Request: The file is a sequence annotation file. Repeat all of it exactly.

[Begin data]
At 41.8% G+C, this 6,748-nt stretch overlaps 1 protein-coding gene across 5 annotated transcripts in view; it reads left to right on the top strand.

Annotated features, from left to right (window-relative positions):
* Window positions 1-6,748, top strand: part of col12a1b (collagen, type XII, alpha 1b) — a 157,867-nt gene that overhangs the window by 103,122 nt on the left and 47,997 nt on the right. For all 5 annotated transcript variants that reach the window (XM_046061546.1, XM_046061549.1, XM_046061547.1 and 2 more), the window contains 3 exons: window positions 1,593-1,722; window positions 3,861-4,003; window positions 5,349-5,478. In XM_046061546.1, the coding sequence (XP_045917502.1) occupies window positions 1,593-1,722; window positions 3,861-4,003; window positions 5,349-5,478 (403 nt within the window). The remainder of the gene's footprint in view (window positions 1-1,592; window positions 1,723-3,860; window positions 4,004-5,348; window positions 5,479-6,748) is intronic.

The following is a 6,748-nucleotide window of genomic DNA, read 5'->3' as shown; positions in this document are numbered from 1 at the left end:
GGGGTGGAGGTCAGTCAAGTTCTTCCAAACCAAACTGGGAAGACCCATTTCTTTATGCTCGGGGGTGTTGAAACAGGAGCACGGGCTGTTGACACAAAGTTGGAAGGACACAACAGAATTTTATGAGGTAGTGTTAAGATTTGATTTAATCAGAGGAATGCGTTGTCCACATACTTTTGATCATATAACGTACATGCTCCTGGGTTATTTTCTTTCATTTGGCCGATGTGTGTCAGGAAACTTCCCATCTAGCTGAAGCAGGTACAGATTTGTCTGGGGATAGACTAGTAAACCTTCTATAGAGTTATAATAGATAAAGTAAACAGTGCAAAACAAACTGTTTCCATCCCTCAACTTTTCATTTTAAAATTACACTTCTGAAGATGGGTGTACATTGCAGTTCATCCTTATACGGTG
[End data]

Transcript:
At 41.8% G+C, this 6,748-nt stretch overlaps 1 protein-coding gene across 5 annotated transcripts in view; it reads left to right on the top strand.

Annotated features, from left to right (window-relative positions):
* Window positions 1-6,748, top strand: part of col12a1b (collagen, type XII, alpha 1b) — a 157,867-nt gene that overhangs the window by 103,122 nt on the left and 47,997 nt on the right. For all 5 annotated transcript variants that reach the window (XM_046061546.1, XM_046061549.1, XM_046061547.1 and 2 more), the window contains 3 exons: window positions 1,593-1,722; window positions 3,861-4,003; window positions 5,349-5,478. In XM_046061546.1, the coding sequence (XP_045917502.1) occupies window positions 1,593-1,722; window positions 3,861-4,003; window positions 5,349-5,478 (403 nt within the window). The remainder of the gene's footprint in view (window positions 1-1,592; window positions 1,723-3,860; window positions 4,004-5,348; window positions 5,479-6,748) is intronic.

The following is a 6,748-nucleotide window of genomic DNA, read 5'->3' as shown; positions in this document are numbered from 1 at the left end:
GGGGTGGAGGTCAGTCAAGTTCTTCCAAACCAAACTGGGAAGACCCATTTCTTTATGCTCGGGGGTGTTGAAACAGGAGCACGGGCTGTTGACACAAAGTTGGAAGGACACAACAGAATTTTATGAGGTAGTGTTAAGATTTGATTTAATCAGAGGAATGCGTTGTCCACATACTTTTGATCATATAACGTACATGCTCCTGGGTTATTTTCTTTCATTTGGCCGATGTGTGTCAGGAAACTTCCCATCTAGCTGAAGCAGGTACAGATTTGTCTGGGGATAGACTAGTAAACCTTCTATAGAGTTATAATAGATAAAGTAAACAGTGCAAAACAAACTGTTTCCATCCCTCAACTTTTCATTTTAAAATTACACTTCTGAAGATGGGTGTACATTGCAGTTCATCCTTATACGGTG